TAP hosts Diva Night, celebrating drag amid tense social climate

Despite anti-drag legislation in states such as Tennessee, Diva Night provides an environment for students to express themselves, said Tracy Grady, music theatre lecturer of voice and judge of Diva Night.


Alex Minyard

Austin Patterson performs in the Kleist lobby.

On March 18, BW’s Theatre Arts and Performance organization hosted Diva Night, an annual drag competition that enables students of any major to perform in an intimate, accepting setting.   

Jeff Herrmann, Department of Theatre and Dance chair and a Diva Night judge, said that he hopes to provide a safe space for all students on campus.  

“We have a wonderful atmosphere on this campus, and I want to see that continue,” Herrmann said.  

Events like Diva Night provide a space where students can experiment with things they haven’t done before, which is very important especially during a time when drag and LGBTQ expression are facing legislative threats in multiple U.S. states, said Tracy Grady, music theatre lecturer of voice and member of the judging panel.  

The performance, typically located in the Student Activities Center, moved to the Kleist Center for Art & Drama lobby this year. The theatre department has access to two stages on campus, which are in constant use, Herrmann said.   

“With a drag show, we wanted to keep that intimate audience interaction,” said Emily Polcyn, senior acting major and president of TAP. “That’s why we decided to go in the lobby, and I think it ended up really well. We’re trying to bring more events, especially theatre, into Kleist so we can have more of that centralized community in there.”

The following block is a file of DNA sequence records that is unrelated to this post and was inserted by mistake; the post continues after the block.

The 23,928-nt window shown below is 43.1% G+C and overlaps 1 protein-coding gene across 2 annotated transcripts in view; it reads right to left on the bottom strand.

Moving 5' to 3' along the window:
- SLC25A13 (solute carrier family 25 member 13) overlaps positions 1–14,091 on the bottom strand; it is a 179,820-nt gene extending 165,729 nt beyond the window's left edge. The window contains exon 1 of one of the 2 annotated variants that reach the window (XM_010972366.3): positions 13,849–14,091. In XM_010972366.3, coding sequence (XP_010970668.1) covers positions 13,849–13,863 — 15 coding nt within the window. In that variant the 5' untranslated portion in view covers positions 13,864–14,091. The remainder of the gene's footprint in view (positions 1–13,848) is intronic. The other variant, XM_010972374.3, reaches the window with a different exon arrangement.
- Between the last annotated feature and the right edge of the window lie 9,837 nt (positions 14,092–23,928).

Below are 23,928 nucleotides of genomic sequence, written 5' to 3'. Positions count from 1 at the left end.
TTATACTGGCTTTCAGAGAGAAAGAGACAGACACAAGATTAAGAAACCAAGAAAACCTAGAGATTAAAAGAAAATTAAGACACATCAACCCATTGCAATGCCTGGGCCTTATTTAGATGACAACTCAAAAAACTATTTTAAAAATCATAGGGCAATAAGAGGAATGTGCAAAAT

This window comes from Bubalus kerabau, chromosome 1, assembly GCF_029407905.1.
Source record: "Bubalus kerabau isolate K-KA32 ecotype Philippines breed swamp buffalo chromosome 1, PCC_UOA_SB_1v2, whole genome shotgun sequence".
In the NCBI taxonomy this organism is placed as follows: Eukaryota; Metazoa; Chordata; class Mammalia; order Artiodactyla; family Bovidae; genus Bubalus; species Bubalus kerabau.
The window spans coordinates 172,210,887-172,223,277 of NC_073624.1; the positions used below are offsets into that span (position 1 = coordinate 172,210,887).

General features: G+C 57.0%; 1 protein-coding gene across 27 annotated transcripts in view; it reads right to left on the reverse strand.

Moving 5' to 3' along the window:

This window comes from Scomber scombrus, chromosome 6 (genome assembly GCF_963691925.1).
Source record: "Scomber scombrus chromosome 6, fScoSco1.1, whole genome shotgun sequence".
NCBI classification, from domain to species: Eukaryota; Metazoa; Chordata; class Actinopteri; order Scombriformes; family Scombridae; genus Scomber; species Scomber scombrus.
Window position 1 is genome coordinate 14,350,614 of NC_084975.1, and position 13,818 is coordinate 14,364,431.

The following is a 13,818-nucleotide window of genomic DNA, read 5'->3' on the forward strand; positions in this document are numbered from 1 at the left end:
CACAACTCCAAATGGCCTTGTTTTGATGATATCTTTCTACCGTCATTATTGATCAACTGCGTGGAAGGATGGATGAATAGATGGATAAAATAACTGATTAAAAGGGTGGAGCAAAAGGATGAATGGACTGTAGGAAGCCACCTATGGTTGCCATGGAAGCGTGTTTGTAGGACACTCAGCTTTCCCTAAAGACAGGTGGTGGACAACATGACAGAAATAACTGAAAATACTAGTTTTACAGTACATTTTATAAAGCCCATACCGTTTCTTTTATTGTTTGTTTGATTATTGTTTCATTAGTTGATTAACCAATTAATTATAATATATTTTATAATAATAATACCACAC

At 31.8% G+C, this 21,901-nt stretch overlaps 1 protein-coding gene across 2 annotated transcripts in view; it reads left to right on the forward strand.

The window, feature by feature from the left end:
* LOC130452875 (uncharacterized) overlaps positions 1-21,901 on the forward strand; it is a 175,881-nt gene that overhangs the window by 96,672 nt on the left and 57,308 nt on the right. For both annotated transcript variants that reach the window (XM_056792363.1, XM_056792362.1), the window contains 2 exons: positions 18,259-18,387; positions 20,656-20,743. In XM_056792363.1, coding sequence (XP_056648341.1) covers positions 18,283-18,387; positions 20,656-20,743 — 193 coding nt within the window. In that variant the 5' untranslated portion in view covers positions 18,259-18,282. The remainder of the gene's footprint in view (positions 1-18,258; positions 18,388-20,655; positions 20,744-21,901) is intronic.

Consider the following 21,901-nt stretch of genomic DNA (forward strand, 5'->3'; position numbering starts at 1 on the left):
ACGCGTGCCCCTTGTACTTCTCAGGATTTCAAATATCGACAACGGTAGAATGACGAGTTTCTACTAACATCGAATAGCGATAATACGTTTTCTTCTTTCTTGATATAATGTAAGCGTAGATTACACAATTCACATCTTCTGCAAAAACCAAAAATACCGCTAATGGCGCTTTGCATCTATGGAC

A stage was set up in the lobby, and it was surrounded by throw pillows for comfortable seating. Groundlings Café was open with refreshments and mocktails for students while watching the performance. 

The relaxed environment created a “wonderful little cabaret night,” similar to the atmosphere of a small off-Broadway show, Herrmann said.  

Nine competing performers took the stage that night in front of five faculty judges and about a hundred audience members. First place was awarded to Bennie Bender, second to Tobias Yeung, third to Trevor Patchen and an honorable mention to Chase Gilroy. (Editor’s note: Gilroy is a Staff Writer for The Exponent.)  

“It’s really special we get to have a place to [perform drag] openly and loudly and with departmental support and with such a great turnout,” Polcyn said. “It was just a really beautiful thing to see at a time like this, where people don’t want to see that.”